Time-Horizon Arbitrage (Part 1)

The real time arbitrage is beyond what most investors can stomach

Samuel Lee 31.10.2013
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This article first appeared in the Morningstar ETFInvestor – August 2013.

To be rational means to be sane, in possession of all your faculties. My main job is to keep clear-headed, even when it hurts. Markets can be over- or undervalued for years at a time, and even a well-executed process can produce bad results over the short run. Often the rational thing to do is to suffer a bit now for a lot more gratification down the road.

To be rational also means to be guided by reason. It implies a willingness to consider evidence and, if the evidence warrants it, to change one’s beliefs. When I examine a strategy or fund, I look for its underlying economic intuition, and whether the evidence speaks persuasively in favor of it, by which I mean a record of success over many decades and in many different countries. This approach is stringent by the standards of typical investment analysis, but it’s critical. An all-too-common mistake many investors make is extracting too much meaning from small data sets, which is why they’re often poleaxed when a star manager massively underperforms or a “safe” asset implodes.

It’s no secret I like to dig through the finance literature. The evidence therein is of much higher quality than what you’d find almost anywhere else. I admit unless you’re a bit strange, it’s not the most entertaining reading. (As it happens I am a bit strange, sparing you the pain.) But the scientific method and, by extension, the literature it spawns is one of the best ways to acquire genuine knowledge. The great thing about the scientific enterprise is that it’s always trying to poke holes in the received wisdom, correcting itself. I happen to relish this, because I enjoy finding the folly of crowds. It would be hypocritical of me to not turn that lens on myself sometimes, too. In this spirit, I try to be forthright with my readers about my limitations and screw-ups.

Rationality implies a lot of things. It implies cool-headedness and a willingness to consider evidence, to change one’s mind, and to do so in a disciplined, scientific manner. This is what I’ve always strived for in the newsletter. While the tagline has changed, the underlying philosophy hasn’t.

“It’s far better to buy a wonderful company at a fair price than a fair company at a wonderful price.” Warren Buffett

Buffett must have had those words in mind when he and private-equity firm 3G Capital offered to buy out H.J. Heinz Company for a hefty 20% premium to market value. At the time (not too long ago), con-sumer staples stocks were widely thought to be expensive. Eyebrows were raised, and some went as far as to say he and 3G overpaid. A few months later, he confounded expectations again by agreeing to buy out NV Energy at a 23% premium, again when the consensus was (and still is) that utilities were expensive.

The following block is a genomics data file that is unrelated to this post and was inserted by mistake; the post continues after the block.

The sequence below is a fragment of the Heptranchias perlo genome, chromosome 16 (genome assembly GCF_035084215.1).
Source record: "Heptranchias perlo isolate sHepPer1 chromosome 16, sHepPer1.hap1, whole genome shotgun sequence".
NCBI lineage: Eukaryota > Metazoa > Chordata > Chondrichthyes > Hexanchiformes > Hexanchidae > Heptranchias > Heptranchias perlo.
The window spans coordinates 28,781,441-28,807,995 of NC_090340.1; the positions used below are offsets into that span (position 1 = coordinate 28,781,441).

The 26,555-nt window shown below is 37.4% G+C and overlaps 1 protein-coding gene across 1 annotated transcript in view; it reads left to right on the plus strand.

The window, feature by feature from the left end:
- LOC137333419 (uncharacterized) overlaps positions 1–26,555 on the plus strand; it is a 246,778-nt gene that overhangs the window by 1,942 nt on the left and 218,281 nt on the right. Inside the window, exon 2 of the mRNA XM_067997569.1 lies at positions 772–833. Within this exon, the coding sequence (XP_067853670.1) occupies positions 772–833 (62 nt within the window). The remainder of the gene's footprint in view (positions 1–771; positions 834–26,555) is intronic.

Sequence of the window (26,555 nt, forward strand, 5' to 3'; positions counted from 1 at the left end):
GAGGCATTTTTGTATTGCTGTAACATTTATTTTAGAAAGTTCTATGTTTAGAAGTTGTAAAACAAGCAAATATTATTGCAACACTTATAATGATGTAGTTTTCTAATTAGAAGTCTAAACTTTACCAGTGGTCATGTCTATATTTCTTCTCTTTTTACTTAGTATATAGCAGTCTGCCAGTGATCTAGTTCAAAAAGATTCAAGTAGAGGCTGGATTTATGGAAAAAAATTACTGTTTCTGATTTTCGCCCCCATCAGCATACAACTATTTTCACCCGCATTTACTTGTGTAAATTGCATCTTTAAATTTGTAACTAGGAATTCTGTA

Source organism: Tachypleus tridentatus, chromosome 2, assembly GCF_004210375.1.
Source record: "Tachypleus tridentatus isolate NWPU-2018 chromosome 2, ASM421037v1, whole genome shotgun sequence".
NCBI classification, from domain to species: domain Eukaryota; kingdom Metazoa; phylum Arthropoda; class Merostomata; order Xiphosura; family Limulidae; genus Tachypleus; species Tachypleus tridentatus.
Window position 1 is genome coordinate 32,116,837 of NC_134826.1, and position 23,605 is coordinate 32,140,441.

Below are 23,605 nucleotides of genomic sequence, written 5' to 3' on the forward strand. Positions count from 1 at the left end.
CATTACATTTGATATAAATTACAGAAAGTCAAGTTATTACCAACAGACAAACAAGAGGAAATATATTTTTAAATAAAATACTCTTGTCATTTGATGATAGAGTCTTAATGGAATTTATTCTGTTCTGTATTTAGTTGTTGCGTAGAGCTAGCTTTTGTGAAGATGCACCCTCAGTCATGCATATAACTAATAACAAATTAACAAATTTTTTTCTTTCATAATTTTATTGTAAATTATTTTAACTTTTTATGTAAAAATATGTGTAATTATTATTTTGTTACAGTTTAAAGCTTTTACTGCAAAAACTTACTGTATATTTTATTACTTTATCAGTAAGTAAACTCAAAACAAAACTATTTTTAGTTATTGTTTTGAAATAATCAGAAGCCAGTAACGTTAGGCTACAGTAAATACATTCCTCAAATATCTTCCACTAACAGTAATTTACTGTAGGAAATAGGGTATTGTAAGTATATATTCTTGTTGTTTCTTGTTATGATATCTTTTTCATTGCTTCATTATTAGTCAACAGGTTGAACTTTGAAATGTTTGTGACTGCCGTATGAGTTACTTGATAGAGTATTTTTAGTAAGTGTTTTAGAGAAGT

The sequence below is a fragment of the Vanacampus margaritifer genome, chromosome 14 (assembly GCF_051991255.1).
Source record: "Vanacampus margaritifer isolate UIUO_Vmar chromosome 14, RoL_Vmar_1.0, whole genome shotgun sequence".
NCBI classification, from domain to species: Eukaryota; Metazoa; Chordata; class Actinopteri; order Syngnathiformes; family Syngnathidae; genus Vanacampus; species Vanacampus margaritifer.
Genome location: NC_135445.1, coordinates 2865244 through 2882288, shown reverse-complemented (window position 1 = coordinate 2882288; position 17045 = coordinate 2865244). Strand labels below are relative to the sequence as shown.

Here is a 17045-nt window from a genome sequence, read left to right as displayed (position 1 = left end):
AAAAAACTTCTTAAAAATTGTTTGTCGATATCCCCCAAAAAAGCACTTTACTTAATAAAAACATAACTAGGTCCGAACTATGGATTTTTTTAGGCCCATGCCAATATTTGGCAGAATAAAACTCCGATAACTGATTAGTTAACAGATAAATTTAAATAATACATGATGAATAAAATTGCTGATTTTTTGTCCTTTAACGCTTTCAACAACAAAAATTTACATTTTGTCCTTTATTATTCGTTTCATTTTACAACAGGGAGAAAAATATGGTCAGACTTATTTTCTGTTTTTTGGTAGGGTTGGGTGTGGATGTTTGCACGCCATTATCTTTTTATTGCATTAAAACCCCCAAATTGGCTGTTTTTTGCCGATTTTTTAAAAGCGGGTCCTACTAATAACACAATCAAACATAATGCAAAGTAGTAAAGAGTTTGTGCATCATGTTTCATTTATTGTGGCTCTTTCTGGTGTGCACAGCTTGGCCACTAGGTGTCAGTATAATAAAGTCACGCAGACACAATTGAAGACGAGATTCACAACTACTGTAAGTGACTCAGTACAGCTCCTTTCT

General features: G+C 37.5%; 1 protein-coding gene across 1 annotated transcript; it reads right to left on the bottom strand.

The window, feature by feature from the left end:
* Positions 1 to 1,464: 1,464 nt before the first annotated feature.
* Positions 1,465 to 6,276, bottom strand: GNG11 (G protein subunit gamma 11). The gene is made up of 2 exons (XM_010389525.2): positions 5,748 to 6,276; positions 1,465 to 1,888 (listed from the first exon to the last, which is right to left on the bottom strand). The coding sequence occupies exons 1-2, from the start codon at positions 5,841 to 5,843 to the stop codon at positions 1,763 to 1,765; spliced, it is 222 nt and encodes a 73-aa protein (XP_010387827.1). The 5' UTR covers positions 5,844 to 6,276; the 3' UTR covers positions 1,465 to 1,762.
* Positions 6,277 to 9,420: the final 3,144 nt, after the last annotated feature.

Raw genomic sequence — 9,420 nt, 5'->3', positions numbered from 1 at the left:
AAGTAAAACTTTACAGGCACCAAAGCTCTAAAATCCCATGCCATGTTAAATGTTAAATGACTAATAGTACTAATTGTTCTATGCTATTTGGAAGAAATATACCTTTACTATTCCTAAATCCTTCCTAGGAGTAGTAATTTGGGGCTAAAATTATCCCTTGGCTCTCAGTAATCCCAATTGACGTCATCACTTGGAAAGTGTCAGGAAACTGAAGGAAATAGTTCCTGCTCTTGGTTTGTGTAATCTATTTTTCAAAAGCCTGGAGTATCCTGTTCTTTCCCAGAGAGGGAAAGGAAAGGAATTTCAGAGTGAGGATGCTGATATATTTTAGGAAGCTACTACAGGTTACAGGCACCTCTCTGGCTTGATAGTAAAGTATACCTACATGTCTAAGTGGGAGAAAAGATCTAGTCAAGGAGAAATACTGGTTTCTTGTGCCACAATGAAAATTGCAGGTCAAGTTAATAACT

Buffett learned from Benjamin Graham that all assets have an intrinsic value, and the goal of the intelligent investor is to buy assets at a substantial discount to it, with a margin of safety. It’s clear Buffett’s estimates of Heinz’s and NV Energy’s intrinsic values were substantially higher than the market’s.

I think many observers were surprised because they associate Buffett with value investing, commonly defined as buying statistically cheap stocks. Rather, Buffett tries to buy assets at substantial discounts to intrinsic value, regardless of whether that value is crystallized in current assets or yet-to-be-realized future earnings. In my opinion, this is a better definition of value investing—call it intrinsic value investing.

For the past few decades Buffett has favored the future earnings side of the intrinsic value calculus thanks to the influence of his partner, Charlie Munger. If you have to lump the duo into one of the commonly accepted styles of investing, Buffett and Munger are best described as “quality” or “growth-at-a-reasonable-price” investors.

Both Buffett and Munger declare their favorite holding period is forever. This seems to contradict the fact that at a high enough price, even the most wonderful business in the world will produce less-than wonderful returns. No doubt part of their hesitance to sell wonderful businesses at any price reflects a philosophical aversion to “gin rummy” investing. I think, though, the main reason they hold on is because they truly believe wonderful businesses are persistently undervalued by the market, even when common valuation metrics suggest otherwise.

This suggests to me that much of Buffett and Munger’s edge rests in the ability to engage in time horizon arbitrage: buying assets with long-term value underappreciated by the market.                                                                            

Of course, many managers claim they take the long view, bypassing Wall Street’s quarterly earnings game. It sounds great in theory, but the nature of the investment-management industry makes time horizon arbitrage nearly impossible. Few managers can live through more than a few years of massive underperformance. Beyond 10 years? Forget it. You’ve long since been fired.

This is a critical flaw of the investment-management industry, because the real value of most firms is not in their next 10 years of earnings, but the 20 years after that. The real time arbitrage is beyond what most investors can stomach.

In part 2 of this article, we will explore time-horizon arbitrage in more details.


Samuel Lee is an ETF strategist with Morningstar and editor of Morningstar ETFInvestor


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Samuel Lee  Samuel Lee is an ETF strategist with Morningstar and editor of Morningstar ETFInvestor

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